If you’ve spent any time weeding in the gardens of corporate America, you surely have heard of The 7 Habits of Highly Effective People. Perhaps you’re one of the 25 million who read Stephen R. Covey’s book once upon a time. Maybe you went to a seminar.
A few months ago, a local executive reminded me of Covey’s contribution to the workplace. Hard to believe it’s been nearly 30 years since Covey, who died in 2012, set boardrooms and business schools abuzz with his self-help advice rooted in character over personality.
To even the most casual observer, our nation’s CEO doesn’t seem to be a Covey kind of guy. In the character-vs.-personality tussle, Donald J. Trump comes down on the personality side rather decisively. But is it possible for someone to go 0 for 7 on the Covey scale?
Let’s look at the evidence, habit by habit.
1. BE PROACTIVE: This means taking responsibility, not blaming external forces. Has anyone encountered a person more reactive than Donald Trump? Virtually everything he says and does smacks of retaliation.
2. BEGIN WITH THE END IN MIND: This habit requires imagination, “the ability to envision in your mind what you cannot at present see with your eyes,” in Covey’s view. “… It’s about connecting again with your own uniqueness and then defining the personal, moral and ethical guidelines within which you can most happily express and fulfill yourself.” Trump simply prefers to move the goalposts.
3. PUT FIRST THINGS FIRST: Organizing and managing priorities seems anathema to Trump, who loves to revel in the scattershot approach to governance.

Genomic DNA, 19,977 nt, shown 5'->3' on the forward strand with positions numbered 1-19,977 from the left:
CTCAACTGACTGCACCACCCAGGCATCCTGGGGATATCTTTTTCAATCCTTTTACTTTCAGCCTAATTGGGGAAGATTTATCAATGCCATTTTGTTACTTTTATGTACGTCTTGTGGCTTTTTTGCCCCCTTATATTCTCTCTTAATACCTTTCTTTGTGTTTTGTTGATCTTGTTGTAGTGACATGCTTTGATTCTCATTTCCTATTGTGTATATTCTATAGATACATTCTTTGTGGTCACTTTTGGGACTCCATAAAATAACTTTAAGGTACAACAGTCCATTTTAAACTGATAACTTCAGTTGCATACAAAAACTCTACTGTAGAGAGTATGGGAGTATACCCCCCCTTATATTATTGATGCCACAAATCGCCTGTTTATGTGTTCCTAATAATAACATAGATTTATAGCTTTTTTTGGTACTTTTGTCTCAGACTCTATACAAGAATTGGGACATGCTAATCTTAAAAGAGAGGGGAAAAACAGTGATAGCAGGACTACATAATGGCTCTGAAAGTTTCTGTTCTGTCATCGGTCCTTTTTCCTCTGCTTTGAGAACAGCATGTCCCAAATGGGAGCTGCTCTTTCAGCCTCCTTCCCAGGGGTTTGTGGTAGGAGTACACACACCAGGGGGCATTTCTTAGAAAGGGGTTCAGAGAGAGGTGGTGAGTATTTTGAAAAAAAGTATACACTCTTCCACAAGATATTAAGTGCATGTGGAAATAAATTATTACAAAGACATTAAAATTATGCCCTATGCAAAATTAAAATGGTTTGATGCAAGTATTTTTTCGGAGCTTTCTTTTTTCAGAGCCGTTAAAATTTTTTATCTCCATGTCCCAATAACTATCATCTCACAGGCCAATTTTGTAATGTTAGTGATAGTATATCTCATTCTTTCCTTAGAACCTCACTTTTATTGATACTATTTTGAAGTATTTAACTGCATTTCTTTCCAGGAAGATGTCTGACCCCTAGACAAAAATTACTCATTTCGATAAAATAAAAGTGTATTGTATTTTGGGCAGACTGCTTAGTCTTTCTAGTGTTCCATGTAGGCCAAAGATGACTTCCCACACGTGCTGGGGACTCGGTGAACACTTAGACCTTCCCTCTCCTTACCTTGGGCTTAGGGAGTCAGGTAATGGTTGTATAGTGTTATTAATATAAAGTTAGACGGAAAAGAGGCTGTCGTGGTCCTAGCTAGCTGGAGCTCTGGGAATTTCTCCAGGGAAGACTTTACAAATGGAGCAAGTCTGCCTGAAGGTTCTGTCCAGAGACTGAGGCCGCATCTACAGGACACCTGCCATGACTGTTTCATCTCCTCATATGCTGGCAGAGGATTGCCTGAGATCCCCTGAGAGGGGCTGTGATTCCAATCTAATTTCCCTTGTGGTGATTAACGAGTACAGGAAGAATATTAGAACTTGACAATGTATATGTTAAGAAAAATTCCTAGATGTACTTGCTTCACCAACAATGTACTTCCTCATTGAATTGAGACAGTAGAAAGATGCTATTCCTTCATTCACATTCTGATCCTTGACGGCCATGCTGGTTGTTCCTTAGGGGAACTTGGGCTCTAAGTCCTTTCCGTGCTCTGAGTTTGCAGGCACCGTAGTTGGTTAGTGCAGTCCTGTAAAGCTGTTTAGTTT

4. THINK WIN-WIN: The win-win practitioner “sees life as a cooperative arena, not a competitive one,” Covey says. Trump is such a cutthroat, win-lose guy, I’ll bet if he gets up on the left side of the bed, he’ll taunt the right side all day and call it a loser. Sad.
5. SEEK FIRST TO UNDERSTAND, THEN TO BE UNDERSTOOD: Yeah, right. Not gonna happen.
6. SYNERGIZE: “Valuing differences is what really drives synergy,” Covey says. Valuing differences is what really drives Donald Trump crazy.
7. SHARPEN THE SAW: Covey calls this “preserving and enhancing the greatest asset you have” by eating well, exercising, making meaningful social connections, reading, learning, spending time in nature. We’ll give Trump half a point on this one. He likes golf courses.
Last year, a CEO I know said he never considers a candidate’s character when voting. He prefers voting for the candidate who he believes will improve the economy and, by extension, his personal welfare.
This economics-over-character stance is preposterous, of course, for I doubt that the CEO would vote for someone with the known proclivities of, say, a serial killer or an Adolf Hitler. Sorry, I guess that’s redundant. The point is that people who dismiss character as a criterion for evaluating candidates are simply saying to themselves, “Well, he may be an ass, but if my 401(k) doesn’t take a hit when he’s in office, how bad could he be?”
People who still like Trump like him precisely because of his behavior. While most people probably thought he was a pain in the neck at first and now have a much lower opinion of him, there’s no changing the minds of his core supporters. But can someone who goes 0.5 for 7 on the Covey scale — someone lacking an ounce of empathy, a shred of imagination — really be effective?
Put another way: Would you want such a person running your company?
John Levesque is the managing editor of Seattle Business magazine. Reach him at firstname.lastname@example.org.